American Go E-Journal » Go Spotting

“Flawed” Use of Go in Kissinger’s New Book?

Sunday June 5, 2011

Henry Kissinger ‘s understanding of go strategy informs his latest book, On China. However, according to a recent review in The Economist, Kissinger’s book “is marred by three related flaws. The first is Mr Kissinger’s insight that Chinese strategists think like players of wei qi or Go, which means that, in the long term, they wish to avoid encirclement. Westerners are chess-players, tacticians aiming to get rid of their opponents’ pieces ‘in a series of head-on clashes’, he writes. ‘Chess produces single-mindedness; wei qi generates strategic flexibility.’” The review, entitled No go points out that “This conceit has been used by other authors. It appears every few pages here like a nervous tic. Even before Mr Kissinger joins the game, the metaphor is pulled into service to analyse, among other things, Chinese policy in the Korean war, the Taiwan Strait crises of the 1950s (where, of course, “both sides were playing by wei qi rules”), the 1962 war with India (“wei qi in the Himalayas”). Later he describes events in Indochina as ‘a quadripartite game of wei qi,’ just at the time when genocide was under way in Cambodia.” Finally, The Economist reviewers say, “the picture of Chinese foreign policy, as formulated by cool, calculating, master strategists playing wei qi, makes it appear more coherent, consistent and effective than it has been. China’s involvement in the Korean war, for example, led, in Mr Kissinger’s phrase, to ‘two years of war and 20 years of isolation,’ hardly a goal for China—or a wei qi triumph.” In a related story, Leonard Lopate recently interviewed Kissinger on NPR’s WYNC and they briefly discussed the game of go; click here to hear the interview; they talk about go  from approximately 13:50 to about 16:20. Click here for our January 24, 2011 report on Kissinger on Go and Chinese Strategic Thinking.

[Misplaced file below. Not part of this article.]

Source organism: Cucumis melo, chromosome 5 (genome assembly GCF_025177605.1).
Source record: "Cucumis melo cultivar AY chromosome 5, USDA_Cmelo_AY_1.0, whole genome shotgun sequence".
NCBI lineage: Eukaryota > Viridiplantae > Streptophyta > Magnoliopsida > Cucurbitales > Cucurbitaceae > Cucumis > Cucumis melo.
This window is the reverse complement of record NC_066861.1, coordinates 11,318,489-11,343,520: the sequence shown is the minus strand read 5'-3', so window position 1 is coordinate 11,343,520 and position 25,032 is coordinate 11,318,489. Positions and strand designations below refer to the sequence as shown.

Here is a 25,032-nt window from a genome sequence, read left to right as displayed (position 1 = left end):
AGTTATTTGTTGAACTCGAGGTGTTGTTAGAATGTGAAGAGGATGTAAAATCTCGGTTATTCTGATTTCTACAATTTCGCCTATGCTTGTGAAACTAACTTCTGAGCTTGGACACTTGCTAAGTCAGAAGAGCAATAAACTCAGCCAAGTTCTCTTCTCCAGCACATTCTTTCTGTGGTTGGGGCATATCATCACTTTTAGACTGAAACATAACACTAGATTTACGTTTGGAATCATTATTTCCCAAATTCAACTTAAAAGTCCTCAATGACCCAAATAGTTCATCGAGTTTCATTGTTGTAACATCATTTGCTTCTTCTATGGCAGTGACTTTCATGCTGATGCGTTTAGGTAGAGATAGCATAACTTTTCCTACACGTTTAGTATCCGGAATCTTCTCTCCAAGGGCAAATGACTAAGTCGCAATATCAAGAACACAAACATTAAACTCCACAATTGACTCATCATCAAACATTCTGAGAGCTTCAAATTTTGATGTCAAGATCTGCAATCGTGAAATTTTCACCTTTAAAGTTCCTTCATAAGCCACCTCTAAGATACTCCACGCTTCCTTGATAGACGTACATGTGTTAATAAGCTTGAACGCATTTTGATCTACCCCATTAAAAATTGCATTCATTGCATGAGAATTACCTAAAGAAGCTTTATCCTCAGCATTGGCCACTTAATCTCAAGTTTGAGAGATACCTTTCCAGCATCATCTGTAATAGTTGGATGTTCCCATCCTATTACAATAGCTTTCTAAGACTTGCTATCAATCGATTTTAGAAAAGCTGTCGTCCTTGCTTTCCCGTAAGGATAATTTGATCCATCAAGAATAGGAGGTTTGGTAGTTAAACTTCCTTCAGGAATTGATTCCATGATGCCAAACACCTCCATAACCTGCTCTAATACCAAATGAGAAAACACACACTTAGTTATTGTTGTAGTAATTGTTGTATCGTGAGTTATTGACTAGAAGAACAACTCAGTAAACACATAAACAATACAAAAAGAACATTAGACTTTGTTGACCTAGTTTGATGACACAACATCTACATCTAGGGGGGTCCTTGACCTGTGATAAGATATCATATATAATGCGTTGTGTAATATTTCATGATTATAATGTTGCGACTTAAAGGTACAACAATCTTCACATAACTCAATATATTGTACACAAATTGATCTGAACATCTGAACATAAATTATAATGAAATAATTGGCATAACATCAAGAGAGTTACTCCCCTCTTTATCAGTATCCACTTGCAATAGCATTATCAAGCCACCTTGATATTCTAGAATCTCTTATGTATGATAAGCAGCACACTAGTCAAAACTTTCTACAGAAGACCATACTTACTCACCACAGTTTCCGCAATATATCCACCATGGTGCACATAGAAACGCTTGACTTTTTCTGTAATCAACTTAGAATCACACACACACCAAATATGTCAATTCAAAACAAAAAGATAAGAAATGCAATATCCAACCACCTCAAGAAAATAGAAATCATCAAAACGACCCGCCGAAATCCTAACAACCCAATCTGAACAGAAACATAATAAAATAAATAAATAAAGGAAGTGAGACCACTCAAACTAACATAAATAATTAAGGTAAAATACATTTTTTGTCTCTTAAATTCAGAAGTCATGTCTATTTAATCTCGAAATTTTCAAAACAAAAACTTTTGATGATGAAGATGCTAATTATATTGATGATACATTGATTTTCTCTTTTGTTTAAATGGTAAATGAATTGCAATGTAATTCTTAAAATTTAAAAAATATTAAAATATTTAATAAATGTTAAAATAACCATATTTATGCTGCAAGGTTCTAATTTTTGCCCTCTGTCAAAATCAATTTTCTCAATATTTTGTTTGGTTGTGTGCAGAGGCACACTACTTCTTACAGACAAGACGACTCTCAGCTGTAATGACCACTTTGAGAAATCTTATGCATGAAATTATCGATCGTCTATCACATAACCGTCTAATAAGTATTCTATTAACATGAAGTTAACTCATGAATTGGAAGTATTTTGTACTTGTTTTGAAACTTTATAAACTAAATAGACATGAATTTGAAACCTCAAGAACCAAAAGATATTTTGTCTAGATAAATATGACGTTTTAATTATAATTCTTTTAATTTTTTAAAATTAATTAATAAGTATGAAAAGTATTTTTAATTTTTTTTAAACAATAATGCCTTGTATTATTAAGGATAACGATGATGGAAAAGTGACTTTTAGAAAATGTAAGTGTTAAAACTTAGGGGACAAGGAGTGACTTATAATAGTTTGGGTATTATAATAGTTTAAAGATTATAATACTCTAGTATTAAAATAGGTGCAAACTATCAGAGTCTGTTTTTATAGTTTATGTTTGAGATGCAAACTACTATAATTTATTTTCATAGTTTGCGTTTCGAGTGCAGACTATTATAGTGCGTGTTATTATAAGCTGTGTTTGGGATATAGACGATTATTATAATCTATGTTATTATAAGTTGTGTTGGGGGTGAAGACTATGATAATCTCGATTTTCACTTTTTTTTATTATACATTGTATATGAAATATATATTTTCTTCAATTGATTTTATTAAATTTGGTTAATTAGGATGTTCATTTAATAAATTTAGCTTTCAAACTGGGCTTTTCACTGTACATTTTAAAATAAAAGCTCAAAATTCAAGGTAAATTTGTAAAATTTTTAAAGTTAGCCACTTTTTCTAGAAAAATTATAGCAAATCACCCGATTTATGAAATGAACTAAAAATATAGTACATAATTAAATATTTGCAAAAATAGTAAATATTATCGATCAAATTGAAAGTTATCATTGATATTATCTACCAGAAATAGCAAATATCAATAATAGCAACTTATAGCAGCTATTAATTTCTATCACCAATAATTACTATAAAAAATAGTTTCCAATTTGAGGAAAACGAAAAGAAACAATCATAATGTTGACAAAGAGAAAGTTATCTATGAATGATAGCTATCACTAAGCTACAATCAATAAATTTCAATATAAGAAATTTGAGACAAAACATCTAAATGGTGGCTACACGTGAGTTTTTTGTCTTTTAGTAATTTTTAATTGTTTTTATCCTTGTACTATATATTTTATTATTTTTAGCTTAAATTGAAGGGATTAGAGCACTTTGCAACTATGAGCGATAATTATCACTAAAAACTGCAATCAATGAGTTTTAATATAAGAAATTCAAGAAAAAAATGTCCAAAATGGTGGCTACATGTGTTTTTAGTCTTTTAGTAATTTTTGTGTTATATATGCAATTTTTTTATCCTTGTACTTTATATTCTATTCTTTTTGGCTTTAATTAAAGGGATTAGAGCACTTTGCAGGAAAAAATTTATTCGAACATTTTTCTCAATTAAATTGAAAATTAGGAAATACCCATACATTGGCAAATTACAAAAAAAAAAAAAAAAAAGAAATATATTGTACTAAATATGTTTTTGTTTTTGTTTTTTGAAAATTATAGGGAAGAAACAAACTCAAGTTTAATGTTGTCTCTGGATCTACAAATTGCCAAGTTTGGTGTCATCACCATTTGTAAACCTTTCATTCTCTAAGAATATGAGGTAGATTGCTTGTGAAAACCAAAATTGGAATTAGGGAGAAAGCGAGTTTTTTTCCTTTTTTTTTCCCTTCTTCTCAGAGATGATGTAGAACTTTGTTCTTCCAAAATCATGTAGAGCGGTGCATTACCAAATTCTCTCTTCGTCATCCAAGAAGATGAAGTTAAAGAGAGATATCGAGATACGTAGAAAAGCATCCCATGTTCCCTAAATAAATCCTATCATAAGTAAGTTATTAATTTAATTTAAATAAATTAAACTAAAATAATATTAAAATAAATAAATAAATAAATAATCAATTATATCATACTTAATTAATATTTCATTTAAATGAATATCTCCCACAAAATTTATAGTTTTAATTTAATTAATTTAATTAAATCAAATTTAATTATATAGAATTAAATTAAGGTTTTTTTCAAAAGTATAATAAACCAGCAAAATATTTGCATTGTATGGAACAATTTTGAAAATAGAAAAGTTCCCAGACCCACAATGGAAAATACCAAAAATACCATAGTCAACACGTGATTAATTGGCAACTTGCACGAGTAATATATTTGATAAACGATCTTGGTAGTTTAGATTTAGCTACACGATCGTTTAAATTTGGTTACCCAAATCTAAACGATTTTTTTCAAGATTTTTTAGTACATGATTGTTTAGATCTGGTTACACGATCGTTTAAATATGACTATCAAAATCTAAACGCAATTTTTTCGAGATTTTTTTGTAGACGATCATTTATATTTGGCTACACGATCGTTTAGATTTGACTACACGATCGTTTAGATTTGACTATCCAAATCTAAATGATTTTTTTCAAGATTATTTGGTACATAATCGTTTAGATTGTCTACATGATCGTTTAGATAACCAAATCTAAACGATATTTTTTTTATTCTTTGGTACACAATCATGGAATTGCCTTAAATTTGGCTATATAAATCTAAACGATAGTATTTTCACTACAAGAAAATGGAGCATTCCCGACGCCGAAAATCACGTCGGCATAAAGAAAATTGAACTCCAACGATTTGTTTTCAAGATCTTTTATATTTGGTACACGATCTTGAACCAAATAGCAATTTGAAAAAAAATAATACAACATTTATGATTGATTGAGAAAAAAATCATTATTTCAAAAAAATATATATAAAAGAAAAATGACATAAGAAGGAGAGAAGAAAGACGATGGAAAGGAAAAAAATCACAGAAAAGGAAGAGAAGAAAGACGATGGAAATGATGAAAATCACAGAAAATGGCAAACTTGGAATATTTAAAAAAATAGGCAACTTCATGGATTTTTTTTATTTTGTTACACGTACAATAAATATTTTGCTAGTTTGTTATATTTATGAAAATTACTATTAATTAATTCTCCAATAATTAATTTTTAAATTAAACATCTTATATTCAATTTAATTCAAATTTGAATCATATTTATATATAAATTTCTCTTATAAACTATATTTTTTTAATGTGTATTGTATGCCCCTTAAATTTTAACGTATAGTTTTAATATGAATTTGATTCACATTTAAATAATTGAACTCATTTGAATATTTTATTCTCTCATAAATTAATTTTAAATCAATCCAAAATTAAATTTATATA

- thanks to Robert A. McCallister, past president of the AGA and former publisher of The American Go Journal, and to Richard Simon, for spotting these reports

“Flawed” Use of Go in Kissinger’s New Book?
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Go Spotting: Don Winslow’s Novel “Satori”